I first heard about Amazon.com’s recent foray into Disney-fying its sales ranking and search system from Stacie Hanes’ Facebook link to rydra_wong’s post about the fiasco: Fail, Amazon. GIGANTIC FUCKING FAIL. Mark R. Brobst writes about his experience with this new policy here. Miracle Jones on The Fiction Circus sums is up thus: “Amazon is a Gay-Hating Company for Nazis.” Slashdot is carrying the story here, which provides a link to Edward Champion’s post that succinctly describes the problem:
It’s been called #amazonfail on Twitter, but it represents the greatest insult to consumers and the most severe commercial threat to free expression that we’re likely to see in some time. Amazon has decided to remove certain books that they deem “adult” from their ranking system. But the “adult” definitions include such books as D.H. Lawrence’s Lady Chatterley’s Lover (Amazon link) (screenshot), Dorothy Allison’s Bastard Out of Carolina (Amazon link) (screenshot), Annie Proulx’s Brokeback Mountain (Amazon link) (screenshot), John Cleland’s Fanny Hill (Amazon link) (screenshot), and numerous other titles. Books that, in some cases, have fought decades to gain literary respectability have become second-class overnight because of Amazon’s draconian deranking policy.
It’s hard to imagine Amazon taking such drastic steps to sideline certain texts in order to enforce an arbitrary moral code. Who are they trying to protect through these new measures? According to the email that was sent in response to an inquiry by Probst, Amazon is instituting this new practice “In consideration of our entire customer base.” I suspect that the “entire customer base” is meant to represent, at least in part, what Lee Edelman theorizes as the Child, always in need of protection and representative of the heteronormative future. Edelman discusses this in his enlightening, yet highly theoretical work, No Future: Queer Theory and the Death Drive, which is no longer sales ranked on Amazon.com either.
Apparently, Amazon.com has made a weak choice to provide a “safe” browsing experience for folks who refuse to accept reality that contravenes or challenges their view of the world. Amazon.com, a company that I used to consider one of the good guys for their ease of access to just about anything you would want to read, see, or hear, including works that deal with sex, sexuality, and gender, has sided with those persons who feel self-righteous enough to police what we choose to read, enjoy, and learn from. Obviously, one may see something that they would not normally want to see or be exposed to on Amazon.com or anywhere else on the Internet, but the mature and responsible person is capable of moving past it and going on about their life. Furthermore, those persons who truly want to police their children’s access to the Internet can take one of two paths–the more draconian (lock them in the attic) or the more enlightened (teach your children about those things that you don’t necessarily want them to find out about on their own). Of course, the second path is the more difficult and time consuming, so I suppose I can see why they would rather attempt to lock down the entire Internet as if they owned the place and shove everyone they don’t like or agree with off into the shadows. Well, I’m someone who has no intention to be shoved anywhere, and I know a whole heck of a lot of other good folks who have no intention of bending over for this one either.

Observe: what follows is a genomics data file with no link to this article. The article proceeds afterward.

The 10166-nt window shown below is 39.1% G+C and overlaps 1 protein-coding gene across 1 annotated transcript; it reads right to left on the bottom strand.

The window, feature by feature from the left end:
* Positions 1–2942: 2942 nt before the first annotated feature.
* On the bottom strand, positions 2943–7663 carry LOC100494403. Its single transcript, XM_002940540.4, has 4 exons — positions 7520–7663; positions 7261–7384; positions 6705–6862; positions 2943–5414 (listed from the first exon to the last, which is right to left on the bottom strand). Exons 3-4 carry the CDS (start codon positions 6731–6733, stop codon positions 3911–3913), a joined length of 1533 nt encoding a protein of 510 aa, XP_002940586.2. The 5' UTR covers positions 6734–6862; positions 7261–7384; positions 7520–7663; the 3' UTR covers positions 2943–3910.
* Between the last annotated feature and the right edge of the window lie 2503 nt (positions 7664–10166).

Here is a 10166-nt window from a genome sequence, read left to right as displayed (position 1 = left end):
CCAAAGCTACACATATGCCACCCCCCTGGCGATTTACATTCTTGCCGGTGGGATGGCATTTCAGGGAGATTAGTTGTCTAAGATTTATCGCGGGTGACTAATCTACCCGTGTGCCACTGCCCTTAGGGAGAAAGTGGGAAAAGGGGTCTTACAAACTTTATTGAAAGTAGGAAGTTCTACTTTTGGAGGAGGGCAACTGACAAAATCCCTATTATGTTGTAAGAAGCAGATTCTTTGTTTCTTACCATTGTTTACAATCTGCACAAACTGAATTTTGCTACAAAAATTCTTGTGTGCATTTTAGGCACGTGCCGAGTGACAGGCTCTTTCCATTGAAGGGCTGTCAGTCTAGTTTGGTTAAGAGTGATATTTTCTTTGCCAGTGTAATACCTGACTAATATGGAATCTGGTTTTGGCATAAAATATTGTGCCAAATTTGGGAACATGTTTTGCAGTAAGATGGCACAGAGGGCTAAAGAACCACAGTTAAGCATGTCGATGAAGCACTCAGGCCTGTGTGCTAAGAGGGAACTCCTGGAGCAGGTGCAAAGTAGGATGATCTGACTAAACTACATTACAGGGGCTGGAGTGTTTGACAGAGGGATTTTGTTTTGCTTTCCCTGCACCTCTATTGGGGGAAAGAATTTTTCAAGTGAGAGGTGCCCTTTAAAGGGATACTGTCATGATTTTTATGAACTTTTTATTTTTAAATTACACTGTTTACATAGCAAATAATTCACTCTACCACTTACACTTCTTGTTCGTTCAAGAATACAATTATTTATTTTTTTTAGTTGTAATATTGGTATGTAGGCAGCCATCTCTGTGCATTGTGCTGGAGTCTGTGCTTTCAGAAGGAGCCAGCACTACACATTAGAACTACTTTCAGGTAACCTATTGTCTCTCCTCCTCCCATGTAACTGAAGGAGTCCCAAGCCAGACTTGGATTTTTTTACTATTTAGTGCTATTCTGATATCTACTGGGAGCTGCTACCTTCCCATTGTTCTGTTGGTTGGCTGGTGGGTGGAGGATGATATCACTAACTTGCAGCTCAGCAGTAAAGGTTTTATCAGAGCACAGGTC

I believe that the demands for boycotts, emails, and phone calls are all steps in the right direction. However, I conjecture that this is a problem that requires an escalation in the way that we, who I consider other persons who desire an open marketplace for the free and non-restricted exchange of cultural works, demand corporations, particularly those that now have an ever increasing control over the marketplace, to institute policies that promote culture rather than retard it. I believe that the critical mass that blogging, twitter, and other digital forms of mass communication brings to bear on an event is enormously powerful, and we should (and almost assuredly will) continue reporting on this event as it careens headlong into on-coming traffic. However, what is the next Deleuze and Guattari nomadic war machine? Remember, these things have an expiry date following appropriation by the State (and Corporation).
See the above blogs for further information on the contact information at Amazon.com, and for information on the boycotts.
UPDATE: Read more on Violet Blue’s tiny nibbles site here.